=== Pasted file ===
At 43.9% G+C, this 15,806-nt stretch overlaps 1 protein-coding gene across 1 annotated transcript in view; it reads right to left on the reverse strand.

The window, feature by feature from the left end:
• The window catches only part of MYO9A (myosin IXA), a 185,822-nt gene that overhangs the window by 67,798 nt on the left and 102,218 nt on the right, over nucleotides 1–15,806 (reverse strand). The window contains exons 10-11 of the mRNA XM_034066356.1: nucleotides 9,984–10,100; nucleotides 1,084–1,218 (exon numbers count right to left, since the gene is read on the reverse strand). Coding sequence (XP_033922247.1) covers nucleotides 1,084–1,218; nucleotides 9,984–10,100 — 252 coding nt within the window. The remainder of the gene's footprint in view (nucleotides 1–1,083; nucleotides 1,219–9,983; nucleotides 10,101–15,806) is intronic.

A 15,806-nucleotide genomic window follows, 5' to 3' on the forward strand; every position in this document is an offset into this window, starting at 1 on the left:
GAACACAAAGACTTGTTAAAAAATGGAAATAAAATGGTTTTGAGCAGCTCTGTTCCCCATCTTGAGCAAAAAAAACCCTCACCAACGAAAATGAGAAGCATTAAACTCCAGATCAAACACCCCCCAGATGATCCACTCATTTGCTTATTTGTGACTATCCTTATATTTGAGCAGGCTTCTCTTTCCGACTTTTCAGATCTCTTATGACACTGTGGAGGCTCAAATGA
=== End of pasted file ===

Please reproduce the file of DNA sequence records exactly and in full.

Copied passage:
At 43.9% G+C, this 15,806-nt stretch overlaps 1 protein-coding gene across 1 annotated transcript in view; it reads right to left on the reverse strand.

The window, feature by feature from the left end:
• The window catches only part of MYO9A (myosin IXA), a 185,822-nt gene that overhangs the window by 67,798 nt on the left and 102,218 nt on the right, over nucleotides 1–15,806 (reverse strand). The window contains exons 10-11 of the mRNA XM_034066356.1: nucleotides 9,984–10,100; nucleotides 1,084–1,218 (exon numbers count right to left, since the gene is read on the reverse strand). Coding sequence (XP_033922247.1) covers nucleotides 1,084–1,218; nucleotides 9,984–10,100 — 252 coding nt within the window. The remainder of the gene's footprint in view (nucleotides 1–1,083; nucleotides 1,219–9,983; nucleotides 10,101–15,806) is intronic.

A 15,806-nucleotide genomic window follows, 5' to 3' on the forward strand; every position in this document is an offset into this window, starting at 1 on the left:
GAACACAAAGACTTGTTAAAAAATGGAAATAAAATGGTTTTGAGCAGCTCTGTTCCCCATCTTGAGCAAAAAAAACCCTCACCAACGAAAATGAGAAGCATTAAACTCCAGATCAAACACCCCCCAGATGATCCACTCATTTGCTTATTTGTGACTATCCTTATATTTGAGCAGGCTTCTCTTTCCGACTTTTCAGATCTCTTATGACACTGTGGAGGCTCAAATGA